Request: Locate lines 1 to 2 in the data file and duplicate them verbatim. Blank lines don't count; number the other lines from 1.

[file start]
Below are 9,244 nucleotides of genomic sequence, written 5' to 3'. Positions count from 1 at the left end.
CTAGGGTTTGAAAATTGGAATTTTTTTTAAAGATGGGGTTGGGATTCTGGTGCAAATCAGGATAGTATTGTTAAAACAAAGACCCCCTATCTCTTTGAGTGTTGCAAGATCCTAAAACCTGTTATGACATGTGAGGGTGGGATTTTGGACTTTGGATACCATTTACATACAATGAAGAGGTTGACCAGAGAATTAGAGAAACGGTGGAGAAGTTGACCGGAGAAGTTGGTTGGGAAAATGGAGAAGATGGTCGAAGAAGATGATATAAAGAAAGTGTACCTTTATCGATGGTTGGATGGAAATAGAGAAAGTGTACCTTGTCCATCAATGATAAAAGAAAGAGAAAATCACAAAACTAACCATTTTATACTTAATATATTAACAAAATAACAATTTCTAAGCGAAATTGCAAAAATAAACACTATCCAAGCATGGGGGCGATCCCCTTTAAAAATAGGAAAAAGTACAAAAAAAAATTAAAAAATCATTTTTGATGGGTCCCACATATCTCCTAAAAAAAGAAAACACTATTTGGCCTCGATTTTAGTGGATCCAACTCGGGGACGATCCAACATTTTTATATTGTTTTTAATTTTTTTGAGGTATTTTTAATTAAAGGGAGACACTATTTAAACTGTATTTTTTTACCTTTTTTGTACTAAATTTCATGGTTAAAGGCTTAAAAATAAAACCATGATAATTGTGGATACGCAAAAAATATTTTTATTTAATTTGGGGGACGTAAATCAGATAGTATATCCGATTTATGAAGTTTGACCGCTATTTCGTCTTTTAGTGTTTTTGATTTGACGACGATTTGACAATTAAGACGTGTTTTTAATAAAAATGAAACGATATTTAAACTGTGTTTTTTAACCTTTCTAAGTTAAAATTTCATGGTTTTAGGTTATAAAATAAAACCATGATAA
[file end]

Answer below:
Below are 9,244 nucleotides of genomic sequence, written 5' to 3'. Positions count from 1 at the left end.
CTAGGGTTTGAAAATTGGAATTTTTTTTAAAGATGGGGTTGGGATTCTGGTGCAAATCAGGATAGTATTGTTAAAACAAAGACCCCCTATCTCTTTGAGTGTTGCAAGATCCTAAAACCTGTTATGACATGTGAGGGTGGGATTTTGGACTTTGGATACCATTTACATACAATGAAGAGGTTGACCAGAGAATTAGAGAAACGGTGGAGAAGTTGACCGGAGAAGTTGGTTGGGAAAATGGAGAAGATGGTCGAAGAAGATGATATAAAGAAAGTGTACCTTTATCGATGGTTGGATGGAAATAGAGAAAGTGTACCTTGTCCATCAATGATAAAAGAAAGAGAAAATCACAAAACTAACCATTTTATACTTAATATATTAACAAAATAACAATTTCTAAGCGAAATTGCAAAAATAAACACTATCCAAGCATGGGGGCGATCCCCTTTAAAAATAGGAAAAAGTACAAAAAAAAATTAAAAAATCATTTTTGATGGGTCCCACATATCTCCTAAAAAAAGAAAACACTATTTGGCCTCGATTTTAGTGGATCCAACTCGGGGACGATCCAACATTTTTATATTGTTTTTAATTTTTTTGAGGTATTTTTAATTAAAGGGAGACACTATTTAAACTGTATTTTTTTACCTTTTTTGTACTAAATTTCATGGTTAAAGGCTTAAAAATAAAACCATGATAATTGTGGATACGCAAAAAATATTTTTATTTAATTTGGGGGACGTAAATCAGATAGTATATCCGATTTATGAAGTTTGACCGCTATTTCGTCTTTTAGTGTTTTTGATTTGACGACGATTTGACAATTAAGACGTGTTTTTAATAAAAATGAAACGATATTTAAACTGTGTTTTTTAACCTTTCTAAGTTAAAATTTCATGGTTTTAGGTTATAAAATAAAACCATGATAA